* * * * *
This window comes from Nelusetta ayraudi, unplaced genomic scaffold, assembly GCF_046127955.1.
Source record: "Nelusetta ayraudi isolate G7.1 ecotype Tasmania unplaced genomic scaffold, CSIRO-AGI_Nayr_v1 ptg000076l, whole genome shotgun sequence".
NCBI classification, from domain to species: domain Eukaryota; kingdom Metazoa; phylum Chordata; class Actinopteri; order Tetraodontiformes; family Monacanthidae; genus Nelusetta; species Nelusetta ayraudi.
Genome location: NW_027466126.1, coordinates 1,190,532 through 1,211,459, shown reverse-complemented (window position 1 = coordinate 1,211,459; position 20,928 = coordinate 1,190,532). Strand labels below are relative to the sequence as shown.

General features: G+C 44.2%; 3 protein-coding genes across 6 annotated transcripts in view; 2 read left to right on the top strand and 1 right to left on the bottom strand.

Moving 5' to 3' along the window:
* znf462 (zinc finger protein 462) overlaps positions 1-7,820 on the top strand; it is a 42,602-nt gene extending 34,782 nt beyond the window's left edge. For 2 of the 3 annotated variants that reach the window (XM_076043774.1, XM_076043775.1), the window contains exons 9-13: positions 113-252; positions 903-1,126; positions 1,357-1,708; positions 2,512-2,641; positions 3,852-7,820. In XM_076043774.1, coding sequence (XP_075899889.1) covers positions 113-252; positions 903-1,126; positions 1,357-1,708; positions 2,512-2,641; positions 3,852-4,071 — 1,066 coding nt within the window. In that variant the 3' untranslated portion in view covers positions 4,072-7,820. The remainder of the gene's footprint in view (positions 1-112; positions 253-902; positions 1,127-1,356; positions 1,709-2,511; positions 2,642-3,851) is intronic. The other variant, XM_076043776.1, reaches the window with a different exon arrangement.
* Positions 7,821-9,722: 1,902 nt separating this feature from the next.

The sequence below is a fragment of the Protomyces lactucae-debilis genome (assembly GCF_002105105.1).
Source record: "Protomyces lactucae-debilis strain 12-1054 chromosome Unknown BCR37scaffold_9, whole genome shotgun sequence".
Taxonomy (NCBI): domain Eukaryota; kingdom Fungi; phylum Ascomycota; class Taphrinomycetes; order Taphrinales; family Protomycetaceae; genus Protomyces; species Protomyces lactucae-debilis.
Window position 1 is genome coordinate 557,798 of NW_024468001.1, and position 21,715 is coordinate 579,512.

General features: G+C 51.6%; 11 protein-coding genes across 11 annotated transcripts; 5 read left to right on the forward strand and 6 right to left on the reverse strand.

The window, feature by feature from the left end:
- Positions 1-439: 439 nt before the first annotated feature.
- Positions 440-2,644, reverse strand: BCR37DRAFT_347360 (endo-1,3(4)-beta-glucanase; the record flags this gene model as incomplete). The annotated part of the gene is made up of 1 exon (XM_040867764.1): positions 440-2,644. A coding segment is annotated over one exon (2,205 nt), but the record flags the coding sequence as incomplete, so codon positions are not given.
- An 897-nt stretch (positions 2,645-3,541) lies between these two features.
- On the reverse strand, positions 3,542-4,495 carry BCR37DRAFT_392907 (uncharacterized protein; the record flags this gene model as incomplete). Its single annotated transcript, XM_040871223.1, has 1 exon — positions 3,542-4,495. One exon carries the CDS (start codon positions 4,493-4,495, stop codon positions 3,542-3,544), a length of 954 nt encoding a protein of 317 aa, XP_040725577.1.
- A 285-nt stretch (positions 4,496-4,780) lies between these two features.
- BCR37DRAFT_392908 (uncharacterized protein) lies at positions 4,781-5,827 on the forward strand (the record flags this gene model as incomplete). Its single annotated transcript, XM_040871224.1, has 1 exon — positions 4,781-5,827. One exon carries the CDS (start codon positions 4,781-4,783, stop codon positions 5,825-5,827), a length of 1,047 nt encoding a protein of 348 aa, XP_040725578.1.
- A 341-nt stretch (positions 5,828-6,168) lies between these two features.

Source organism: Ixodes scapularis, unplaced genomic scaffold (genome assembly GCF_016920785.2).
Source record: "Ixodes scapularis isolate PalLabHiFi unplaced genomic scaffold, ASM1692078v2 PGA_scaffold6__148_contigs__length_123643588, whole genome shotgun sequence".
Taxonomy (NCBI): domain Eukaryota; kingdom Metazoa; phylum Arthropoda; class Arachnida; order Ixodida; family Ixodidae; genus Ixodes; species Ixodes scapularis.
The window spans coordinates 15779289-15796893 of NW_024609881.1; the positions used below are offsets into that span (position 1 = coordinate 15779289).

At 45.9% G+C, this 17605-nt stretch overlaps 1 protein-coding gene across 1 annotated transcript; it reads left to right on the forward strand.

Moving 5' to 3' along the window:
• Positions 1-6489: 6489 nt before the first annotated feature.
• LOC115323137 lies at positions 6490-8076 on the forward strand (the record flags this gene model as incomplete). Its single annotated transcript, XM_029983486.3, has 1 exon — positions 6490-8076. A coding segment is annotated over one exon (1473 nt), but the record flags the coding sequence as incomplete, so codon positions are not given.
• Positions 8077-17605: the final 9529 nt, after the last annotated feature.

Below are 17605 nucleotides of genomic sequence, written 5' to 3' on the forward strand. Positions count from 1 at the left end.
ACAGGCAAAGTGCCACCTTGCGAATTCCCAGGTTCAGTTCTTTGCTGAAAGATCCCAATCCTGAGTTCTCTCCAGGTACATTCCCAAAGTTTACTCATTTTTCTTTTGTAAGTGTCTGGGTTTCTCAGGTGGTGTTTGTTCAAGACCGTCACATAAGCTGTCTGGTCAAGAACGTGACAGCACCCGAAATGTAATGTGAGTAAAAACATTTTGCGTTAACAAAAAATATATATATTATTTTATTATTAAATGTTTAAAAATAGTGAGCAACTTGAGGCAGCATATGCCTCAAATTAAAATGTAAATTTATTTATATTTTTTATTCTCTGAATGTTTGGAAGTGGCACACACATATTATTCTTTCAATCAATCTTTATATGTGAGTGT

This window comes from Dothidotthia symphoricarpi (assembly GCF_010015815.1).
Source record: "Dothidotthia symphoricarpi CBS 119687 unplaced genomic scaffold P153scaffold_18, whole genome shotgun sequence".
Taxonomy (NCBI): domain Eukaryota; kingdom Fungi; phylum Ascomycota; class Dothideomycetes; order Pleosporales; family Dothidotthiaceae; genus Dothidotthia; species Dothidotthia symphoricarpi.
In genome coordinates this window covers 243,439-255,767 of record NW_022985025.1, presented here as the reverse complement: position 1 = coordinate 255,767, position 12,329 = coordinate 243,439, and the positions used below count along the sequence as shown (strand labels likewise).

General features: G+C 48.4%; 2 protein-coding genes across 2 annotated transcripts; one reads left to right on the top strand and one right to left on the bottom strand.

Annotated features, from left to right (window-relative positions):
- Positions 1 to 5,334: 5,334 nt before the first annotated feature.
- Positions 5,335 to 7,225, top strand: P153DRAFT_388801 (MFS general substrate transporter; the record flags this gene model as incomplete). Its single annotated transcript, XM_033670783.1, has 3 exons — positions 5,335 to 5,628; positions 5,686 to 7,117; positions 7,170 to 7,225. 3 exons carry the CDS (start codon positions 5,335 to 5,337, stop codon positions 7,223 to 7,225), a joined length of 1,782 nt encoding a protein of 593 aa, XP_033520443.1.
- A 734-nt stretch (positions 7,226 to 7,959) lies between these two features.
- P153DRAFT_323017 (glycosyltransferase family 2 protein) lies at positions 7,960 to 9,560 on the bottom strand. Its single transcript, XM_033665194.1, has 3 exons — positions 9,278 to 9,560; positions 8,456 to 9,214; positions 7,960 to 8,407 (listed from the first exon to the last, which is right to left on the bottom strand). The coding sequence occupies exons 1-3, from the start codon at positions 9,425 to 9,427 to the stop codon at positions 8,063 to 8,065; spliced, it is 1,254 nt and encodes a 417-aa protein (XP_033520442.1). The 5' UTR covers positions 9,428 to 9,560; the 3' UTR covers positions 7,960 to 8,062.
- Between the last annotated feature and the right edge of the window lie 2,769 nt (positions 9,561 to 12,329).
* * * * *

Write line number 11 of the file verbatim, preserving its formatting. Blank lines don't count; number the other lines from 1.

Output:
Taxonomy (NCBI): domain Eukaryota; kingdom Fungi; phylum Ascomycota; class Taphrinomycetes; order Taphrinales; family Protomycetaceae; genus Protomyces; species Protomyces lactucae-debilis.